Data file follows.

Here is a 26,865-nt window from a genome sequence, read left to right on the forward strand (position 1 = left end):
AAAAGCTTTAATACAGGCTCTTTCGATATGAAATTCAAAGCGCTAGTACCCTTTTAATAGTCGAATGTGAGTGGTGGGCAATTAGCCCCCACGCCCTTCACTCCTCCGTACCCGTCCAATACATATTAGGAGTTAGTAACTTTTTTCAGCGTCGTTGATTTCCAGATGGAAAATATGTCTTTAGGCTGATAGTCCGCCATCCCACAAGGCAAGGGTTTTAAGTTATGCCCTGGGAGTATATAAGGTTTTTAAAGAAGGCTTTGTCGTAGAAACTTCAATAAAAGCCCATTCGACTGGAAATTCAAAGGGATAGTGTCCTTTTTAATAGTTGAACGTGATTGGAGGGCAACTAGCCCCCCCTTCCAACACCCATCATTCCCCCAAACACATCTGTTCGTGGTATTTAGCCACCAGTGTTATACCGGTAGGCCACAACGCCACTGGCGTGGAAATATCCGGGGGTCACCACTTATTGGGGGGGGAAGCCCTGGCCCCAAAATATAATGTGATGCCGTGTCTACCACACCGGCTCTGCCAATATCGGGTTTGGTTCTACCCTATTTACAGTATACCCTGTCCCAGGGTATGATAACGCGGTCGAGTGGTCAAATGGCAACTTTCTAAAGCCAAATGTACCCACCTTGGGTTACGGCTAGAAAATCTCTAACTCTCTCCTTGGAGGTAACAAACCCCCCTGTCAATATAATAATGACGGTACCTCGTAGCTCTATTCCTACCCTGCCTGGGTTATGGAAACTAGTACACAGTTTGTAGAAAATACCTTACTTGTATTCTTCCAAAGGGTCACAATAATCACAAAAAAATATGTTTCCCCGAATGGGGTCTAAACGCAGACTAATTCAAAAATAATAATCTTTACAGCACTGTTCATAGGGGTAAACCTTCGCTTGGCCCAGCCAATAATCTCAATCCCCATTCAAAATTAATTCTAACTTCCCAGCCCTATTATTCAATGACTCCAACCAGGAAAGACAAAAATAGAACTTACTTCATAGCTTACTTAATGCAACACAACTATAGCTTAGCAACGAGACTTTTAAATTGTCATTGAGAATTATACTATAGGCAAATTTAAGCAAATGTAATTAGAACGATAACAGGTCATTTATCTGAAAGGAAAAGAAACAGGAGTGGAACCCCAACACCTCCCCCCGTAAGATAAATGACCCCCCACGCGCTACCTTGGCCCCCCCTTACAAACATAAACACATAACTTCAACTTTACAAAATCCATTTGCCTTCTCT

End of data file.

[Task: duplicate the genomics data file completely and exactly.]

Here is a 26,865-nt window from a genome sequence, read left to right on the forward strand (position 1 = left end):
AAAAGCTTTAATACAGGCTCTTTCGATATGAAATTCAAAGCGCTAGTACCCTTTTAATAGTCGAATGTGAGTGGTGGGCAATTAGCCCCCACGCCCTTCACTCCTCCGTACCCGTCCAATACATATTAGGAGTTAGTAACTTTTTTCAGCGTCGTTGATTTCCAGATGGAAAATATGTCTTTAGGCTGATAGTCCGCCATCCCACAAGGCAAGGGTTTTAAGTTATGCCCTGGGAGTATATAAGGTTTTTAAAGAAGGCTTTGTCGTAGAAACTTCAATAAAAGCCCATTCGACTGGAAATTCAAAGGGATAGTGTCCTTTTTAATAGTTGAACGTGATTGGAGGGCAACTAGCCCCCCCTTCCAACACCCATCATTCCCCCAAACACATCTGTTCGTGGTATTTAGCCACCAGTGTTATACCGGTAGGCCACAACGCCACTGGCGTGGAAATATCCGGGGGTCACCACTTATTGGGGGGGGAAGCCCTGGCCCCAAAATATAATGTGATGCCGTGTCTACCACACCGGCTCTGCCAATATCGGGTTTGGTTCTACCCTATTTACAGTATACCCTGTCCCAGGGTATGATAACGCGGTCGAGTGGTCAAATGGCAACTTTCTAAAGCCAAATGTACCCACCTTGGGTTACGGCTAGAAAATCTCTAACTCTCTCCTTGGAGGTAACAAACCCCCCTGTCAATATAATAATGACGGTACCTCGTAGCTCTATTCCTACCCTGCCTGGGTTATGGAAACTAGTACACAGTTTGTAGAAAATACCTTACTTGTATTCTTCCAAAGGGTCACAATAATCACAAAAAAATATGTTTCCCCGAATGGGGTCTAAACGCAGACTAATTCAAAAATAATAATCTTTACAGCACTGTTCATAGGGGTAAACCTTCGCTTGGCCCAGCCAATAATCTCAATCCCCATTCAAAATTAATTCTAACTTCCCAGCCCTATTATTCAATGACTCCAACCAGGAAAGACAAAAATAGAACTTACTTCATAGCTTACTTAATGCAACACAACTATAGCTTAGCAACGAGACTTTTAAATTGTCATTGAGAATTATACTATAGGCAAATTTAAGCAAATGTAATTAGAACGATAACAGGTCATTTATCTGAAAGGAAAAGAAACAGGAGTGGAACCCCAACACCTCCCCCCGTAAGATAAATGACCCCCCACGCGCTACCTTGGCCCCCCCTTACAAACATAAACACATAACTTCAACTTTACAAAATCCATTTGCCTTCTCT